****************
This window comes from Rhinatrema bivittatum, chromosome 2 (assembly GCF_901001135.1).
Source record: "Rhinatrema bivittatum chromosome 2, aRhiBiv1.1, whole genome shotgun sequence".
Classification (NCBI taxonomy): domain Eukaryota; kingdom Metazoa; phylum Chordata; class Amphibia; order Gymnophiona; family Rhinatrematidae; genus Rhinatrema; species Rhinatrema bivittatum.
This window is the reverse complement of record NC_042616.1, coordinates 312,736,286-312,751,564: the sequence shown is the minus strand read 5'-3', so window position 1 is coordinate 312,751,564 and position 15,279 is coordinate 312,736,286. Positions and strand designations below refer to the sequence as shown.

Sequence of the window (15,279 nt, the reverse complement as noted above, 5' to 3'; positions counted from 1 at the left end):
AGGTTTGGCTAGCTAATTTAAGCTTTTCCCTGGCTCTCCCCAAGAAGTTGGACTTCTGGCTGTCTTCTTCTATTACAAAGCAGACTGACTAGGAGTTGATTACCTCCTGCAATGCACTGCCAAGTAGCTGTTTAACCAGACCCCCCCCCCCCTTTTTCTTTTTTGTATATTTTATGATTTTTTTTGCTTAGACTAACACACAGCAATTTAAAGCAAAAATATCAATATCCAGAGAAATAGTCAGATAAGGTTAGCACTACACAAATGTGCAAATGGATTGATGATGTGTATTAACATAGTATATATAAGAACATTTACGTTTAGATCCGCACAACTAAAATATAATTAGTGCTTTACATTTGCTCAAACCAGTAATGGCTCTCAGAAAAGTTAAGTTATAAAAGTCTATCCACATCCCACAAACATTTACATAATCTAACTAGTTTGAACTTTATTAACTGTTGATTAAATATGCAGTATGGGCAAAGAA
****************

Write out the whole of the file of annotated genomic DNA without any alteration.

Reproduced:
This window comes from Rhinatrema bivittatum, chromosome 2 (assembly GCF_901001135.1).
Source record: "Rhinatrema bivittatum chromosome 2, aRhiBiv1.1, whole genome shotgun sequence".
Classification (NCBI taxonomy): domain Eukaryota; kingdom Metazoa; phylum Chordata; class Amphibia; order Gymnophiona; family Rhinatrematidae; genus Rhinatrema; species Rhinatrema bivittatum.
This window is the reverse complement of record NC_042616.1, coordinates 312,736,286-312,751,564: the sequence shown is the minus strand read 5'-3', so window position 1 is coordinate 312,751,564 and position 15,279 is coordinate 312,736,286. Positions and strand designations below refer to the sequence as shown.

Sequence of the window (15,279 nt, the reverse complement as noted above, 5' to 3'; positions counted from 1 at the left end):
AGGTTTGGCTAGCTAATTTAAGCTTTTCCCTGGCTCTCCCCAAGAAGTTGGACTTCTGGCTGTCTTCTTCTATTACAAAGCAGACTGACTAGGAGTTGATTACCTCCTGCAATGCACTGCCAAGTAGCTGTTTAACCAGACCCCCCCCCCCCTTTTTCTTTTTTGTATATTTTATGATTTTTTTTGCTTAGACTAACACACAGCAATTTAAAGCAAAAATATCAATATCCAGAGAAATAGTCAGATAAGGTTAGCACTACACAAATGTGCAAATGGATTGATGATGTGTATTAACATAGTATATATAAGAACATTTACGTTTAGATCCGCACAACTAAAATATAATTAGTGCTTTACATTTGCTCAAACCAGTAATGGCTCTCAGAAAAGTTAAGTTATAAAAGTCTATCCACATCCCACAAACATTTACATAATCTAACTAGTTTGAACTTTATTAACTGTTGATTAAATATGCAGTATGGGCAAAGAA